Another difference is that while CZ is a brilliant stone, it doesn’t have the same depth of brilliance that a diamond has.
So what’s the bottom line? CZ is it’s affordability and environmentally friendliness. While cubic zirconia cannot beat the brilliance and durability of a diamond, it’s a good simulant and if well taken care of, can be a good substitute.
Should I choose a Cubic Zirconia for My Engagement Ring?
Because diamonds have been the go-to stone for engagement rings for many decades now thanks to clever marketing tactics and false scarcity, most people will not consider any other stone apart from a diamond.
It is, for them, the epitome of class, wealth, and the symbol of their love. It’s valued because it’s expensive. So buying something other than a diamond comes with the fear of being judged for it – you could be seen as being too cheap or not valuing your loved one enough to lavish your money on a stone for them.
So really, the answer to whether or not you should buy a CZ for your engagement ring will depend on how you and your partner perceive this purchase.
In practical terms, a CZ has the look of a diamond without the exorbitant cost. But it may lose its luster and sparkle eventually and will not last as long as a diamond engagement ring.
It’s recommended that you approach your partner about this and both discuss and both agree if you do decide to go with a CZ. This isn’t a decision that should be taken alone. As I said before, it depends on what you both value. If your partner has been dreaming of a particular stone and receives a CZ that would be awkward. For both of you!
Cubic Zirconia Engagement Rings
Just because a CZ is very affordable does not mean that you have to compromise on quality. When purchasing a CZ engagement ring here are a couple of things to check for:
1. Choosing the Setting
Ensure that the setting of the ring is of high quality. Many people feel that because the stone isn’t worth much, the setting shouldn’t cost much either.
But think of it this way:
If you purchase a high-quality metal such as gold or platinum, it will not damage, discolor or lose shape easily. Also, it will add value to the stone and lengthen the life of the ring, making it suitable for regular use.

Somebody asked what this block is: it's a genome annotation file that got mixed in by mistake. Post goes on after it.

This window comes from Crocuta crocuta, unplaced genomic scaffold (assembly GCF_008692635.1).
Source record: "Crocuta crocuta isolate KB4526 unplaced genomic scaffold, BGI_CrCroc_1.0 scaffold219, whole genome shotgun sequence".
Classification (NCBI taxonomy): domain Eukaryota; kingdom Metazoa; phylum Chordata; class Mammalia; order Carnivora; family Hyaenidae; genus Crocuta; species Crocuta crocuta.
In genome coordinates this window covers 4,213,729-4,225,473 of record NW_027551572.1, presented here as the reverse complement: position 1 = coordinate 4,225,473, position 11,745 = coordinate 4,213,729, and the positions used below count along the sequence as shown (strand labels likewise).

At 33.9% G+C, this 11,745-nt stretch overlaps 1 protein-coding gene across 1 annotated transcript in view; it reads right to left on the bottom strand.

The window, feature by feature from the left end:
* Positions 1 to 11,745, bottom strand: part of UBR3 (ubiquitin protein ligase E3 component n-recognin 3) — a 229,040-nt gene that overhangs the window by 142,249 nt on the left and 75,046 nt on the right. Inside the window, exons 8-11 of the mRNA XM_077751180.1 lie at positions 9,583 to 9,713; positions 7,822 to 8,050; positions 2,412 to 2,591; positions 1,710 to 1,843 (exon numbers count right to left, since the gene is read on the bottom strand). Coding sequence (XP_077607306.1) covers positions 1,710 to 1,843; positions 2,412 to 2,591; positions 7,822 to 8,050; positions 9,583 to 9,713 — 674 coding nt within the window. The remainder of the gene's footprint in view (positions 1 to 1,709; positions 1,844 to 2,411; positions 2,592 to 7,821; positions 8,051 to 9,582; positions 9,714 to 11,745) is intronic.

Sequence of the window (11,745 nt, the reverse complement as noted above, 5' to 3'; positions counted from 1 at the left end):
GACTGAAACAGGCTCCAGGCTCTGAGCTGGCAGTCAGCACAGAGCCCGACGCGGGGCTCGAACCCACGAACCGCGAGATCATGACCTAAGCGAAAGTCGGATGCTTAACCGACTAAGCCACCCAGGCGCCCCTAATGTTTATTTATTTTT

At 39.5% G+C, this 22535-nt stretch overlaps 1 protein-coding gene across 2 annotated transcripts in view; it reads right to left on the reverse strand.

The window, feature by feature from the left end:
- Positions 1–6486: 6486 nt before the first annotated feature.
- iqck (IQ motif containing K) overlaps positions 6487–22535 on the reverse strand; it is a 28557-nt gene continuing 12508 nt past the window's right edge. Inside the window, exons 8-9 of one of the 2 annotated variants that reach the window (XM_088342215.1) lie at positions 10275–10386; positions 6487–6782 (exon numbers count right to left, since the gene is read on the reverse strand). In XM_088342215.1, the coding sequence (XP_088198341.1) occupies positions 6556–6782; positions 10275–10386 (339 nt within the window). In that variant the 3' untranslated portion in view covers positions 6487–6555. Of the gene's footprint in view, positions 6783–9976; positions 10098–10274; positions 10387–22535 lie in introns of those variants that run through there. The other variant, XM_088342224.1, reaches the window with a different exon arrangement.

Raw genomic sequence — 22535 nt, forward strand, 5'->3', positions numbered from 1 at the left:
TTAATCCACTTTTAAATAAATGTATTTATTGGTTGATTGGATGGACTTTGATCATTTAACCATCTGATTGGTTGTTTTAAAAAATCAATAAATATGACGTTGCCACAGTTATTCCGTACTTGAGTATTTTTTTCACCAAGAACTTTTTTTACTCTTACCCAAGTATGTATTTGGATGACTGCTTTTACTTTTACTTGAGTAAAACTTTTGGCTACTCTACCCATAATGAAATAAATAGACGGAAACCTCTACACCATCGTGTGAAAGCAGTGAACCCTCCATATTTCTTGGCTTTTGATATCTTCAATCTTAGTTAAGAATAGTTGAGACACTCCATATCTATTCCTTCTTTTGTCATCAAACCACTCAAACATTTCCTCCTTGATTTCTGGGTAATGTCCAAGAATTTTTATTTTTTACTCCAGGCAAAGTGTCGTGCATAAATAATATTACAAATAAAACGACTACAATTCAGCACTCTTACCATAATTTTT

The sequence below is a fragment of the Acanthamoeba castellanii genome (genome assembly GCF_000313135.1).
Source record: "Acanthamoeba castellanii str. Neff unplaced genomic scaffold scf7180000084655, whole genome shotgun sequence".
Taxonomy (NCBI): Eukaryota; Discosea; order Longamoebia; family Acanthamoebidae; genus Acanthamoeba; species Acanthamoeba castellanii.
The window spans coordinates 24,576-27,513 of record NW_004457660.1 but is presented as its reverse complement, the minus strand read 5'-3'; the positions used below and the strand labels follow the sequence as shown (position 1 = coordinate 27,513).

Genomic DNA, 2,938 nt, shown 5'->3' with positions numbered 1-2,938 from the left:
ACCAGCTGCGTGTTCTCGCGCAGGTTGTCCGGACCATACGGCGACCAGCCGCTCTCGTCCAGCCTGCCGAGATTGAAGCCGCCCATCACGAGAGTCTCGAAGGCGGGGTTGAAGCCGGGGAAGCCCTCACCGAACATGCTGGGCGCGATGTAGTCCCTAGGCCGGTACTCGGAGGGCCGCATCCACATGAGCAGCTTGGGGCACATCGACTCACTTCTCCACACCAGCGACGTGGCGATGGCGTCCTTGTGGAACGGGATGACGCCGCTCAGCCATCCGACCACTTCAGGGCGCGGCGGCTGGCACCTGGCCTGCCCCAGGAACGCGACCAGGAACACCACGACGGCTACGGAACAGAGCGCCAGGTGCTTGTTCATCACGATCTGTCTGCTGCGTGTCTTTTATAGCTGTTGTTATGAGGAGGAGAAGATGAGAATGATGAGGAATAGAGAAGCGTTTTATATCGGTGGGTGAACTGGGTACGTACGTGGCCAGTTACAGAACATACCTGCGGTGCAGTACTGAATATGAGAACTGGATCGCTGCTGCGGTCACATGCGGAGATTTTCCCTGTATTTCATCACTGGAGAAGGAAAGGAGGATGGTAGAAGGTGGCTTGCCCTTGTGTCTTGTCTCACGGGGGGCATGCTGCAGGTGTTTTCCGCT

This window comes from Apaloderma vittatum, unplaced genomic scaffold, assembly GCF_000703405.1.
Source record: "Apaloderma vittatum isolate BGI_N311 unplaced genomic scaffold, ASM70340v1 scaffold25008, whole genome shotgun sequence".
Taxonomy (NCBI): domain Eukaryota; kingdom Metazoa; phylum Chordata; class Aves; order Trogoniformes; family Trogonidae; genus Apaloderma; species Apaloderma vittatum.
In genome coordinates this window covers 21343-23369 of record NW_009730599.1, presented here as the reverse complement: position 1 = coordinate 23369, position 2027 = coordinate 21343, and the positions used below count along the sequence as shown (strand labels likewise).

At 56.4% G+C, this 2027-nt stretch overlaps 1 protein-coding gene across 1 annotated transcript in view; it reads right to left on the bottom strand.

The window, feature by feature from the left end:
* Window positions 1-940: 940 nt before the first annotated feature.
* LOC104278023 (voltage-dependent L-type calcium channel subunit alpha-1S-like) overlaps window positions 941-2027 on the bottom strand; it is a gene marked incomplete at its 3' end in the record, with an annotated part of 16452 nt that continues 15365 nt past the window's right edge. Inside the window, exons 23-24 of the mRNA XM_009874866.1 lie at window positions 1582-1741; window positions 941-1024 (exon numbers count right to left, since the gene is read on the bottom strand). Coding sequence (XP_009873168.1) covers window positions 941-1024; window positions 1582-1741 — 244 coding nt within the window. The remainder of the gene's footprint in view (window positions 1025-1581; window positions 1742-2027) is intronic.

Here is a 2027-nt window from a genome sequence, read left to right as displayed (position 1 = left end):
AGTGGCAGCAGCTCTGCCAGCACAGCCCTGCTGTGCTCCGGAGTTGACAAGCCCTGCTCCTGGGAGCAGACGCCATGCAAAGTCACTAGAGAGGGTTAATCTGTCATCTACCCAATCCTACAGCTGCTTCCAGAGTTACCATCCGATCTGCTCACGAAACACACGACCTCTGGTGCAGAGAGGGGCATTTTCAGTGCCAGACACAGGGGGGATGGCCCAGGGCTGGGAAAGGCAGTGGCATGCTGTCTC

Both sterling silver and stainless steel are affordable and durable choices. Sterling silver is not as durable as stainless steel and can easily become worn and thin. If you choose a stainless steel ring, bear in mind that although it is a strong metal, it shouldn’t come into contact with chlorinated water.
Also, consider whether the CZ stone has been set securely in its metal setting. Ensure that the stone isn’t moving or that the prongs aren’t loose. This is important if you’re going to wear this piece of jewelry daily.
2. The Size of the Stone
Another factor to remember when purchasing a CZ engagement ring is that larger CZ stones can look fake and have a stronger ‘rainbow effect’. As I mentioned before, while some shoppers don’t mind the rainbow effect, others find it makes the stone look cheap. If you want a large flashy stone, you might be better off with a moissanite or a synthetic diamond. Also consider the 4cs of the stone, which we have already discussed.
3. CZ Quality Grades
Cubic zirconia is sometimes graded into the following categories: A, AAA, and AAAAA. Accordingly, grade A is of the lowest quality and is easily damaged, chipped, and tarnished, 3A are mid-range stones and 5A are of the highest quality with little difference in appearance to diamonds. 5A is also marketed as being hand-cut and polished and therefore, the very best of CZ.
However, there is no industry standard to grade CZ stones. Neither is there a certifying body that will appraise the grade of the CZ. Oftentimes, there is no distinguishable difference between an A and a 5A CZ stone.
Rather than worry about the grade of your CZ, it’s better to focus on the appearance of the stone and the quality of the setting.
What is CZ Refractive Index?
The refractive index (RI) is a measure of how much a substance can bend or refract light that passes through it. This plays a significant role in determining the brilliance or sparkle of a gemstone. Cubic zirconia has a refractive index of approximately 2.15 to 2.18.
Comparison with Diamond
In comparison, diamond has a refractive index of about 2.42. The RI of a diamond is one of the primary reasons for its exceptional brilliance. While CZ’s RI is lower than that of a diamond, it’s still quite high when compared to many other gemstones. This high refractive index gives CZ its sparkly appearance and is one of the reasons it’s a popular diamond substitute.
Another property related to the interaction of light with gemstones is dispersion, which refers to the gem’s ability to split white light into its constituent colors, producing a “fire” or rainbow-like effect. CZ has a slightly higher dispersion than diamond.
This means that, under certain lighting conditions, a CZ might exhibit more colorful flashes than a diamond. However, the difference is subtle and can sometimes make a CZ appear slightly “overly sparkly” to the trained eye.